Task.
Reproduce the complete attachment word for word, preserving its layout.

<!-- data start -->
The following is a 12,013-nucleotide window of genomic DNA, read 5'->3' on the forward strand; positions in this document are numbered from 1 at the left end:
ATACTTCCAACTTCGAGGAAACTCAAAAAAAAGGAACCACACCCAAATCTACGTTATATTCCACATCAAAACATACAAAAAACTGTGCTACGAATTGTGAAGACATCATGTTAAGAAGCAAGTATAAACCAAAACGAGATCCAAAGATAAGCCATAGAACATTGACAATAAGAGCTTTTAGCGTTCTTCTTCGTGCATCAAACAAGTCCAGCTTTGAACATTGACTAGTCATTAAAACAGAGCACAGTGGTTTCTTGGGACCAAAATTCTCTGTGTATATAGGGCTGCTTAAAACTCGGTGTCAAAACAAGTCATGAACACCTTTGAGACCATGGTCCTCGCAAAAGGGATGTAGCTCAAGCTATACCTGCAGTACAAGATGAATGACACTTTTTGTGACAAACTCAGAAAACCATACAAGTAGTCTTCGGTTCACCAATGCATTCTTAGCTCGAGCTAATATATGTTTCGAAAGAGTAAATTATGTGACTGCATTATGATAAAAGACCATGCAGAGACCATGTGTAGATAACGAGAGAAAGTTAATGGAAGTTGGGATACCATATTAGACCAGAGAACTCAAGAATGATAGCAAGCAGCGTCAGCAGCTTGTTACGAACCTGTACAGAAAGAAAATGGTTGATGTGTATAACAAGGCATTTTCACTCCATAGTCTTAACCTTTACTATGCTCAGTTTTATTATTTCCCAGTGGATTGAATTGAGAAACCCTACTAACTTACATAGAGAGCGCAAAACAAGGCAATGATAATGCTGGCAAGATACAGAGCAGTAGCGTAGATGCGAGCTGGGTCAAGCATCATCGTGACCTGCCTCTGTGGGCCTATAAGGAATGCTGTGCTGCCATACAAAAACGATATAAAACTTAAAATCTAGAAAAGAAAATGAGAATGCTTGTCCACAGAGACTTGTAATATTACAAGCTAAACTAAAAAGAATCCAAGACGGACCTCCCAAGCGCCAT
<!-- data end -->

The following is a 12,013-nucleotide window of genomic DNA, read 5'->3' on the forward strand; positions in this document are numbered from 1 at the left end:
ATACTTCCAACTTCGAGGAAACTCAAAAAAAAGGAACCACACCCAAATCTACGTTATATTCCACATCAAAACATACAAAAAACTGTGCTACGAATTGTGAAGACATCATGTTAAGAAGCAAGTATAAACCAAAACGAGATCCAAAGATAAGCCATAGAACATTGACAATAAGAGCTTTTAGCGTTCTTCTTCGTGCATCAAACAAGTCCAGCTTTGAACATTGACTAGTCATTAAAACAGAGCACAGTGGTTTCTTGGGACCAAAATTCTCTGTGTATATAGGGCTGCTTAAAACTCGGTGTCAAAACAAGTCATGAACACCTTTGAGACCATGGTCCTCGCAAAAGGGATGTAGCTCAAGCTATACCTGCAGTACAAGATGAATGACACTTTTTGTGACAAACTCAGAAAACCATACAAGTAGTCTTCGGTTCACCAATGCATTCTTAGCTCGAGCTAATATATGTTTCGAAAGAGTAAATTATGTGACTGCATTATGATAAAAGACCATGCAGAGACCATGTGTAGATAACGAGAGAAAGTTAATGGAAGTTGGGATACCATATTAGACCAGAGAACTCAAGAATGATAGCAAGCAGCGTCAGCAGCTTGTTACGAACCTGTACAGAAAGAAAATGGTTGATGTGTATAACAAGGCATTTTCACTCCATAGTCTTAACCTTTACTATGCTCAGTTTTATTATTTCCCAGTGGATTGAATTGAGAAACCCTACTAACTTACATAGAGAGCGCAAAACAAGGCAATGATAATGCTGGCAAGATACAGAGCAGTAGCGTAGATGCGAGCTGGGTCAAGCATCATCGTGACCTGCCTCTGTGGGCCTATAAGGAATGCTGTGCTGCCATACAAAAACGATATAAAACTTAAAATCTAGAAAAGAAAATGAGAATGCTTGTCCACAGAGACTTGTAATATTACAAGCTAAACTAAAAAGAATCCAAGACGGACCTCCCAAGCGCCAT